Up-to-date News for Jacksonville

12 June 1999

First Depression Likely to Become Tropical Storm Arlene

A tropical depression formed far out in the Atlantic Ocean on Friday less than two weeks into the 1999 hurricane season, and forecasters said it likely will grow into Tropical Storm Arlene. Early today, Tropical Depression One, with top sustained winds of about 35 mph, was centered about 540 miles southeast of Bermuda. The perfectly formed, circular storm system was heading northeast at about 6 mph, after slowing its forward motion from 13 mph late Friday, according to the National Hurricane Center. "We don't see a lot of motion over the next three days, said a hurricane specialist at the center. Still, he said the tropical depression was expected to pick up strength and could become the season's first tropical storm today. "Bermuda is the only land anywhere near its expected path, but threre's no immediate threat to any land, the specialist said. If the depression's top sustained winds reach 39 mph, it would become Tropical Storm Arlene. Tropical storms become hurricanes once their top sustained winds reach 74 mph.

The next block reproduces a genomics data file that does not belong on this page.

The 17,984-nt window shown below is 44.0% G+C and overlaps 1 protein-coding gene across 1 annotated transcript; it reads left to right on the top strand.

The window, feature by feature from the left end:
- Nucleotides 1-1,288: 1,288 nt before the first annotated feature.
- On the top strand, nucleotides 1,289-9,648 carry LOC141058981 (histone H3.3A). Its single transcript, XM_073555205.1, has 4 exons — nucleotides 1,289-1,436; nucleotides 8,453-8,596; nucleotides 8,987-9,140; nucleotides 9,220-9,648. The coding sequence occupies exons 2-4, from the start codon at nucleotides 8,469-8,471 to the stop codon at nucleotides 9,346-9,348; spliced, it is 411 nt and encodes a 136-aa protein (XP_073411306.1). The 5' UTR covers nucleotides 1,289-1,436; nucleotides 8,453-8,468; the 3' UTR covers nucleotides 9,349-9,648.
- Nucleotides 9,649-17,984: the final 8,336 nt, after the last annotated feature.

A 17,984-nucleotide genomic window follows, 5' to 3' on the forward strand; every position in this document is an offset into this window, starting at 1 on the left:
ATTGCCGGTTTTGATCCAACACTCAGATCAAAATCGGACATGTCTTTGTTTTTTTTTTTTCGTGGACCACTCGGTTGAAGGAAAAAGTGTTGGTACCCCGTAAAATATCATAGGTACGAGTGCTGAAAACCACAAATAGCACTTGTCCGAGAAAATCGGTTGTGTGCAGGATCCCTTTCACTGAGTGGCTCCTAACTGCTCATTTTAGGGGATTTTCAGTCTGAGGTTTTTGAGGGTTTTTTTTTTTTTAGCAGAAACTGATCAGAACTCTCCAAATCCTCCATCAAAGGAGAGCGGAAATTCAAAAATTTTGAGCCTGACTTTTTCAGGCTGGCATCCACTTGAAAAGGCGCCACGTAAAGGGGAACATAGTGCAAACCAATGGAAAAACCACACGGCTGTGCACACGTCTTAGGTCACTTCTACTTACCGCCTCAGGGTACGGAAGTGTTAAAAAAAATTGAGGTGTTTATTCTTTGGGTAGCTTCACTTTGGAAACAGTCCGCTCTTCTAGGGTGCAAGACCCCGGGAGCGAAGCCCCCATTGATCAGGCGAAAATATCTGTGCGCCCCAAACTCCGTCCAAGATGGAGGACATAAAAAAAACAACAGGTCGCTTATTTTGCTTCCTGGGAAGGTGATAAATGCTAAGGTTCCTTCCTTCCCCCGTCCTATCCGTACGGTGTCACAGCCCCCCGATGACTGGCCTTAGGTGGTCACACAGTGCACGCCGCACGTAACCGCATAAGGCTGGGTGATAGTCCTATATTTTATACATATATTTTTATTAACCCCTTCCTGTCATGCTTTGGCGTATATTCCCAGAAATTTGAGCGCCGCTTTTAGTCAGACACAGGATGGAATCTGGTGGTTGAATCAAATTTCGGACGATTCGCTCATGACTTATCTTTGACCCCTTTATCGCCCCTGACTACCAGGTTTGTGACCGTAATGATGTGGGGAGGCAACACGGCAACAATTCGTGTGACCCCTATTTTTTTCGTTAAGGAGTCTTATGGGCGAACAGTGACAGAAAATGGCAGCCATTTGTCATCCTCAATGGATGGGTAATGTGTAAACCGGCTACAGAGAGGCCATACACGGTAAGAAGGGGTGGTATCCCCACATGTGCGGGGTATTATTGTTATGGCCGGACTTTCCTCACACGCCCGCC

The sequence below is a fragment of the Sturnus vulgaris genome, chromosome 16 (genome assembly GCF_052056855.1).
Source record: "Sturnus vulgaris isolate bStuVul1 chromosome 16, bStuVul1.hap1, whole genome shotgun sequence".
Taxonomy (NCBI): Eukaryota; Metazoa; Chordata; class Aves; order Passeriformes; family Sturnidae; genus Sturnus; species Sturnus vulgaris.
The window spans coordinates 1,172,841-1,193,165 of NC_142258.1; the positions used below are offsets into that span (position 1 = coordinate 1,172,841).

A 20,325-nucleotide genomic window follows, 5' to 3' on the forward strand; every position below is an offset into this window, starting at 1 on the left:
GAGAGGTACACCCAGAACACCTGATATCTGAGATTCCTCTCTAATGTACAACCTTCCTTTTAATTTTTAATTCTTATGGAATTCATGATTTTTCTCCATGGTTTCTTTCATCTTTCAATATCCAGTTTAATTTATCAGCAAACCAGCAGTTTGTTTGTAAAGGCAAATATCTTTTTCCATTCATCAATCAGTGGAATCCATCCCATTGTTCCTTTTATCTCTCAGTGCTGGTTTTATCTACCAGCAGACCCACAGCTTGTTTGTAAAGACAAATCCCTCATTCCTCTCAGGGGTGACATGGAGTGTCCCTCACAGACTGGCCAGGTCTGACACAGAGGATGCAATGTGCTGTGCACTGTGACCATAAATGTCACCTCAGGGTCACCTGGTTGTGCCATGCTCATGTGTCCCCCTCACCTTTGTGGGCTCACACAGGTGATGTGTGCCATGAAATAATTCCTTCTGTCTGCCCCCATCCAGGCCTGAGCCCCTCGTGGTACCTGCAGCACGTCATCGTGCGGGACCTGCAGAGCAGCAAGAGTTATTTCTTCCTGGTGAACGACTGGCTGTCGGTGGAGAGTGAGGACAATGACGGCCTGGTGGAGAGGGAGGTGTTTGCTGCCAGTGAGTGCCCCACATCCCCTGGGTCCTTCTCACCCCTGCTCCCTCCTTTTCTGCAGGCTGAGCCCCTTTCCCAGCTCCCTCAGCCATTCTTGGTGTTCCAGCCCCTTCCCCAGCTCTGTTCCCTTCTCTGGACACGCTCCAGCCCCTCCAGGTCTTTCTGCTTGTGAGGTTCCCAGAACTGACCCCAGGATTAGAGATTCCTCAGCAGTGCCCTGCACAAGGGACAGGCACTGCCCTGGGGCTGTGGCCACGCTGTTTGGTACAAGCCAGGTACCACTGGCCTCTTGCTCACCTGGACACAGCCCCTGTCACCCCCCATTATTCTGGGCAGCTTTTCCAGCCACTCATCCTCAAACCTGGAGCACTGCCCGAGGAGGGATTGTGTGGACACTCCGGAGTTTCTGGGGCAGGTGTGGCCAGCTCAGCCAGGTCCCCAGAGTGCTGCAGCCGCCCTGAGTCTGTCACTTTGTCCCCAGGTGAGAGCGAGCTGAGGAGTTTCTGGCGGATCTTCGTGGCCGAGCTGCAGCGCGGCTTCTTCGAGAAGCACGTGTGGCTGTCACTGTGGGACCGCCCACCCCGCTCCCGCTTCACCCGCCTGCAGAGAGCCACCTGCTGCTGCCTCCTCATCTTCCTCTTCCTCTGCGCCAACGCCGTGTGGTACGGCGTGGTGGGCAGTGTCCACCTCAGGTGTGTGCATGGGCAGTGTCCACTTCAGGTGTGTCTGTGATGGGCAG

The 1999 hurricane season is forcast to be active. A Colorado State University Professor, known for the accuracy of his hurricane-frequency predictions, thinks 14 named storms will form this year, of which four will become major hurricanes. The National Oceanic and Atmospheric Administration has issued its own pre-season forcast for the first time, calling for three or more intense hurricanes. Two is normal in the June - through - November season.

Last year, Hurricane Georges, a powerful Category 4 hurricane with maximum sustained winds of close to 150 mph, jumped from island to island through the Caribbean in late September, killing more that 500 people in Haiti and the Dominican Republic. A month later, Mitch grew into a monstrous Category 5 storm that stalled for days off the coast of Honduras. At lease 10,000 died and 2 million were left homeless in Central America. The director of the hurricane center, said the 1998 season was the deadliest since 1780, when records indicate a hurricane killed at least 22,000 people on Martinique, Barbados and surrounding islands.
Article posted in the Orlando Sentinel Online, 6/12/99:

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